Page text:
But more important has been the direction of flows of all this global cash. It, by and large, hasn’t produced a spike in consumer demand for reasons that range from the way that this cash has flowed from central banks into the global economy to the timing of programs of economic austerity in the EuroZone and the United States. The increase in U.S. Social Security withholding taxes at the beginning of 2013 took money out of consumer wallets, for example, even as the Federal Reserve was trying to stimulate consumer demand, through the much more circuitous route of making consumers feel richer, and thus able to spend more, because the value of their houses had started to climb again.

The most immediate effect of central bank policies has been to make money cheaper to borrowers. Not all borrowers, mind you. Small and medium sized businesses whether in China or Europe or (less so) the United States have found credit hard to get even as the biggest companies in national economies have found credit easy and cheap. (In the United States many consumers who wanted to take out a mortgage found that banks had tightened their credit standards so that they didn’t qualify for a low-rate mortgage. That has only recently started to change.)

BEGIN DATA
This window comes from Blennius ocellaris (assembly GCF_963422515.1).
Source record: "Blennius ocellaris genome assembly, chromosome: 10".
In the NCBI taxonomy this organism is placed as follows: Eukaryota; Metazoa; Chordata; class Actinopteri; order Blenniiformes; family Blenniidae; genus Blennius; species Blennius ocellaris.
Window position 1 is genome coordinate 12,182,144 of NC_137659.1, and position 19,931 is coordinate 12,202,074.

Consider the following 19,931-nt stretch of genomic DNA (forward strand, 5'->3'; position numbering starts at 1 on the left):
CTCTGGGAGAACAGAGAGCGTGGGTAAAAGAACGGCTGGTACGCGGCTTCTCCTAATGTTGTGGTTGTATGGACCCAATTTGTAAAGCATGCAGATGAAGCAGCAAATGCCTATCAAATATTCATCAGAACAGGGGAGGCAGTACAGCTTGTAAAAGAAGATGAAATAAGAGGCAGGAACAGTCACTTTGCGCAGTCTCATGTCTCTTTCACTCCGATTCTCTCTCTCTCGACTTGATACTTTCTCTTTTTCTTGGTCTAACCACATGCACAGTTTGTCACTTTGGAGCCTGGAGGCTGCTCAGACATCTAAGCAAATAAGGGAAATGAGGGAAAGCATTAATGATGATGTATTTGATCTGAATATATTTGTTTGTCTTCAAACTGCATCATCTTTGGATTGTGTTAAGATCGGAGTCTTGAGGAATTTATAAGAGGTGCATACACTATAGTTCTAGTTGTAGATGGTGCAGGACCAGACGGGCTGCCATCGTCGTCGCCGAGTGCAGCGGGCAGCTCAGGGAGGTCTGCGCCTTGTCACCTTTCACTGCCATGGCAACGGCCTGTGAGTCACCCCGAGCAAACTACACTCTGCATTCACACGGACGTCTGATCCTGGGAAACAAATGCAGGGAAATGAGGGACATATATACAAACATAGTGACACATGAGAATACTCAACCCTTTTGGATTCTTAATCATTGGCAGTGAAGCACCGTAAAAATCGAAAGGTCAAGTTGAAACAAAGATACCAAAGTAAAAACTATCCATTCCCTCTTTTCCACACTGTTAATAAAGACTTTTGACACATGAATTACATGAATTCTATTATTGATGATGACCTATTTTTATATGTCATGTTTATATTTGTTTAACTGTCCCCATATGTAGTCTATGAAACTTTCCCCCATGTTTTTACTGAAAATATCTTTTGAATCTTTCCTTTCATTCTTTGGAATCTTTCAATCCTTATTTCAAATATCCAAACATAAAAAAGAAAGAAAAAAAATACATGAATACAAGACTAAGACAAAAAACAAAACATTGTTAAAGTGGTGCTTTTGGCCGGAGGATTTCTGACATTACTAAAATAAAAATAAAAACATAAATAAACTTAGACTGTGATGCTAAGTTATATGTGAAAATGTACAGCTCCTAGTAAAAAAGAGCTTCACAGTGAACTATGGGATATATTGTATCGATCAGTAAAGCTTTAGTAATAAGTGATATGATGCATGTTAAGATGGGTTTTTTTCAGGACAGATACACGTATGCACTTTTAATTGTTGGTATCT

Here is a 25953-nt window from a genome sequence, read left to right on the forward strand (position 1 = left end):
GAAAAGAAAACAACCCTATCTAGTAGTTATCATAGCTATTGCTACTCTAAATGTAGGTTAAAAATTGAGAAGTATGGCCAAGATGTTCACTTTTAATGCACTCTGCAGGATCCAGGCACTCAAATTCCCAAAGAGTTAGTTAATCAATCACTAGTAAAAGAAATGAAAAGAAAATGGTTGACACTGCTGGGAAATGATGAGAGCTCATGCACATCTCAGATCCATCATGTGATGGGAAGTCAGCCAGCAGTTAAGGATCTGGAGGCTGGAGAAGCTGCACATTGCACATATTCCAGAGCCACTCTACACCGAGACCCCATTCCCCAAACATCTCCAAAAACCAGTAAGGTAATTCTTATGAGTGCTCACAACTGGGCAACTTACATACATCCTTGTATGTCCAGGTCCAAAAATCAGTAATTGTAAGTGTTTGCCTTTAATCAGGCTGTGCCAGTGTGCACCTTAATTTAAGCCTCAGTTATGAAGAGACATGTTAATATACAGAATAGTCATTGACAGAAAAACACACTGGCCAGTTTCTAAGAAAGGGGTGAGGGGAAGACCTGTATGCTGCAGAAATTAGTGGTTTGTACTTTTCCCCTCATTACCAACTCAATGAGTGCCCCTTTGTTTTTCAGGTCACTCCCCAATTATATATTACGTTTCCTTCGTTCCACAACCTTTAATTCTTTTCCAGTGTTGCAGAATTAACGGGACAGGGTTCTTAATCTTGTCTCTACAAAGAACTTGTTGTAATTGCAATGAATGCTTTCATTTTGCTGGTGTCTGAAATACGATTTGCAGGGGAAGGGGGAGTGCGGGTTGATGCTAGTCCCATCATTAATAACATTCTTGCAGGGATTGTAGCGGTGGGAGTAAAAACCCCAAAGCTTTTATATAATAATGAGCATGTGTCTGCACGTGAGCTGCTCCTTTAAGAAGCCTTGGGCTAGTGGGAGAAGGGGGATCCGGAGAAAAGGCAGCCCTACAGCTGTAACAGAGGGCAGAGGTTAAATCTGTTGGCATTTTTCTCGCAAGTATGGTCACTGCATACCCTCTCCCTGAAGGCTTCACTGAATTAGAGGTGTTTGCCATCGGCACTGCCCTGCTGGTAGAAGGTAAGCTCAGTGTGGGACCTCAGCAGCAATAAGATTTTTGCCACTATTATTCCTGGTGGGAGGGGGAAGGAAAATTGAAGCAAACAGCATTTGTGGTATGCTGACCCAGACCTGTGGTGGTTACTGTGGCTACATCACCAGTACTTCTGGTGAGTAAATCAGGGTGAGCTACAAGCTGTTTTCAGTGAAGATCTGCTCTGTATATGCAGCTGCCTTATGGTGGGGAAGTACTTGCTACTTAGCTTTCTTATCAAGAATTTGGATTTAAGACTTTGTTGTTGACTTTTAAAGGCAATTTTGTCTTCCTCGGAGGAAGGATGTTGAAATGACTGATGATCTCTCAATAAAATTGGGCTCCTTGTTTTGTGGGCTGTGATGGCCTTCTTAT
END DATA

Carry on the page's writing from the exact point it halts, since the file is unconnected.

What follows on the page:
Some of that cheap money for the big guys has flowed into financial assets. The U.S. stock and bond markets—and the U.S dollar–have been major beneficiaries. It is extraordinary that as worries about the Federal Reserve’s balance sheet and U.S. financial governance have mounted, the price of U.S. Treasuries climbed and the yield on U.S. government debt fell. The U.S. gets a credit downgrade from AAA and Washington demonstrates that it will lurch from financial crisis to financial crisis, and the yield on 10-year Treasuries declines?